We’ll end the week with our usual food-centric piece. Today, I want to direct you to a piece by Food Network Magazine – the 100 Greatest Cooking Tips Of All Time. While the list is far from exhaustive, it’s pretty good. Many of them revolve around a few themes and many of those themes have application in business.
The first one comes from Marcus Samuelsson:
If you’re cooking for someone important — whether it’s your boss or a date — never try a new recipe and a new ingredient at the same time.
Well, I haven’t cooked for a date in a very long time, but I have presented to new clients, and I definitely see the application of this principle. When it’s important to put your best foot forward, it’s not the time to experiment. Stick to what you know works – there will be curve-balls aplenty even under the best conditions. Your job is to reduce them to a manageable number.
Next is something I was taught to do many years ago by an Italian grandmother and comes from Chef Issac Becker:
When making meatballs or meatloaf, you need to know how the mixture tastes before you cook it. Make a little patty and fry it in a pan like a mini hamburger. Then you can taste it and adjust the seasoning.
At the risk of singing one of my familiar refrains, this is all about feedback. Analytics. Measurement. Tasting as you go (to paraphrase Chef Anne Burrell‘s tip) is how you keep a business on track. If something is off, you need to adjust the seasoning (or the plan) and you can’t know that unless you taste. Otherwise, the dish (and the deal) can turn out inedible.
Finally, the value of planning from Chef John Besh:
Take the time to actually read recipes through before you begin.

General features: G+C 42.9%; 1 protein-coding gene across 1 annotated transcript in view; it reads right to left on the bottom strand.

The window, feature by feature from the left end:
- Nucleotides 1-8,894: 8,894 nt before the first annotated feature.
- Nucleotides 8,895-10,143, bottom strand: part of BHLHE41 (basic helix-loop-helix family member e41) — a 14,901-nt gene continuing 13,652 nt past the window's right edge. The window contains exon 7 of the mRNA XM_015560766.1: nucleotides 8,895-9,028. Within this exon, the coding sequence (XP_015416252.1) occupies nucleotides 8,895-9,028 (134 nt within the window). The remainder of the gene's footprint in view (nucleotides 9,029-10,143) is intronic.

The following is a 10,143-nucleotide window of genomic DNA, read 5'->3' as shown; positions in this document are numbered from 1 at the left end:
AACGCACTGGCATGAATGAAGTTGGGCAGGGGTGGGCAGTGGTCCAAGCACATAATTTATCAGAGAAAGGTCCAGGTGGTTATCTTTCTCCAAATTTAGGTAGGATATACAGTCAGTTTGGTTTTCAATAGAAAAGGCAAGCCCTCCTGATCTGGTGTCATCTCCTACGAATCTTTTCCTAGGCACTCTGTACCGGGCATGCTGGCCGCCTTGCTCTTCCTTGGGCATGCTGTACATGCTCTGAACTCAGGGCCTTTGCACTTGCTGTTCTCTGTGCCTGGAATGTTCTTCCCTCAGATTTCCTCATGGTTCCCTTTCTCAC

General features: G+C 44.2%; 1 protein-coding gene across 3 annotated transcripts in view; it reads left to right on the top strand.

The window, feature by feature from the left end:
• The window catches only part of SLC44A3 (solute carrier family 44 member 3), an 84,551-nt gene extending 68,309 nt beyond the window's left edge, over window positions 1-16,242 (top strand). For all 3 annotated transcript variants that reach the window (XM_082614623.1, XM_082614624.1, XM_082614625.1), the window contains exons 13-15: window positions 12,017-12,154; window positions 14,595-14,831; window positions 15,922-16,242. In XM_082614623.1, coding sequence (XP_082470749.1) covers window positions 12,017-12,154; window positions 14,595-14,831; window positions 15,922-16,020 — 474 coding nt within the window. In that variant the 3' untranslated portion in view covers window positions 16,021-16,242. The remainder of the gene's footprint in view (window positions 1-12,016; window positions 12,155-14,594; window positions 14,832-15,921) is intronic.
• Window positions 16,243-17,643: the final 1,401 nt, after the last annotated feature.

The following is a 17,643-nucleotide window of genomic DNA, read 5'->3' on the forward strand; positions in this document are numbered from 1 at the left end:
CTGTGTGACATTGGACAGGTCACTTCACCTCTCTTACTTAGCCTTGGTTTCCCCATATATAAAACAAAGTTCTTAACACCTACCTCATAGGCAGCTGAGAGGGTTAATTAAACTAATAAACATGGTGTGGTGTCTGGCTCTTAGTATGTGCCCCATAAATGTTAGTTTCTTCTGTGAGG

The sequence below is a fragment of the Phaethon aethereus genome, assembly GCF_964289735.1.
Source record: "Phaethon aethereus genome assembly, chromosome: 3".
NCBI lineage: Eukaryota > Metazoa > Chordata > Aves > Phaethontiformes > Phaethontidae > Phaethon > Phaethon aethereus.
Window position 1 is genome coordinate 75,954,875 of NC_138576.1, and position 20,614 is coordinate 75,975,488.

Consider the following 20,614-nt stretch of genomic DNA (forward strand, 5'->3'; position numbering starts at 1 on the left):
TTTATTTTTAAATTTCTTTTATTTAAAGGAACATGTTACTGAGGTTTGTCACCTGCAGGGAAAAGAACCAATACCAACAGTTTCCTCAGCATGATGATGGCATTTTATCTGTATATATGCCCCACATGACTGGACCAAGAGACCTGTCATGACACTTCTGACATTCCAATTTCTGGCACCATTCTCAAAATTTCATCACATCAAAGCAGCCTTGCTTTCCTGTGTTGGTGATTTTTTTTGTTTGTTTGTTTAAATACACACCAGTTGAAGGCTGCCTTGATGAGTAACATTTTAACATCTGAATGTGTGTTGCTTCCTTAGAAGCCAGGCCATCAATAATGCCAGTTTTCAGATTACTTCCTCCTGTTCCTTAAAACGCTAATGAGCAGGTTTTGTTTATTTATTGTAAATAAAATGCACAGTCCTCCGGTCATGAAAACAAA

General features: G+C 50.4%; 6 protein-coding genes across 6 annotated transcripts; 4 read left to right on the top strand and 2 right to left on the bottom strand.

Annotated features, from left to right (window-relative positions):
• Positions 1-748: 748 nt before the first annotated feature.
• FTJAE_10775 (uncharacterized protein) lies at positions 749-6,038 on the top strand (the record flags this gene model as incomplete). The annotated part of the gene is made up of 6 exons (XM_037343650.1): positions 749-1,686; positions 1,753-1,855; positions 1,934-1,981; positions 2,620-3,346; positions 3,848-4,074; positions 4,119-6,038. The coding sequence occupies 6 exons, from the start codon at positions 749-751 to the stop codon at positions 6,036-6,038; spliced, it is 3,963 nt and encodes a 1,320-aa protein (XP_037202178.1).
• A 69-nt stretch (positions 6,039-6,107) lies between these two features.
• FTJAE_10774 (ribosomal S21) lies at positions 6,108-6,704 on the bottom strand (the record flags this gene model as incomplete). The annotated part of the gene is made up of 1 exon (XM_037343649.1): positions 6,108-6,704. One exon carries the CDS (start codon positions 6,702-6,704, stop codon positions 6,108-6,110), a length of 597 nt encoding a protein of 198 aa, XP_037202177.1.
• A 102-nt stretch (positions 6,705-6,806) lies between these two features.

and Chef Gabrielle Hamilton
Organize yourself. Write a prep list and break that list down into what may seem like ridiculously small parcels, like “grate cheese” and “grind pepper” and “pull out plates.” You will see that a “simple meal” actually has more than 40 steps. If even 10 of those steps require 10 minutes each and another 10 of those steps take 5 minutes each, you’re going to need two and a half hours of prep time. (And that doesn’t include phone calls, bathroom breaks and changing the radio station!) Write down the steps and then cross them off.
One of my great culinary joys is getting a four course meal on the table for 20 people at exactly the time the Mrs. informs me dinner is to be served to the guests. That can’t happen without thoughtful and careful planning. Then again, that project is much simpler than many of the business tasks we all face. I’m surprised at how little planning goes into many of the most complex tasks. Failure to think a project through to completion, to break it down into the component steps and to plan accordingly, is one of the great causes of failure. It leads to cost overruns and shortages of time.
What’s your favorite cooking tip? How does it apply to work outside of the kitchen?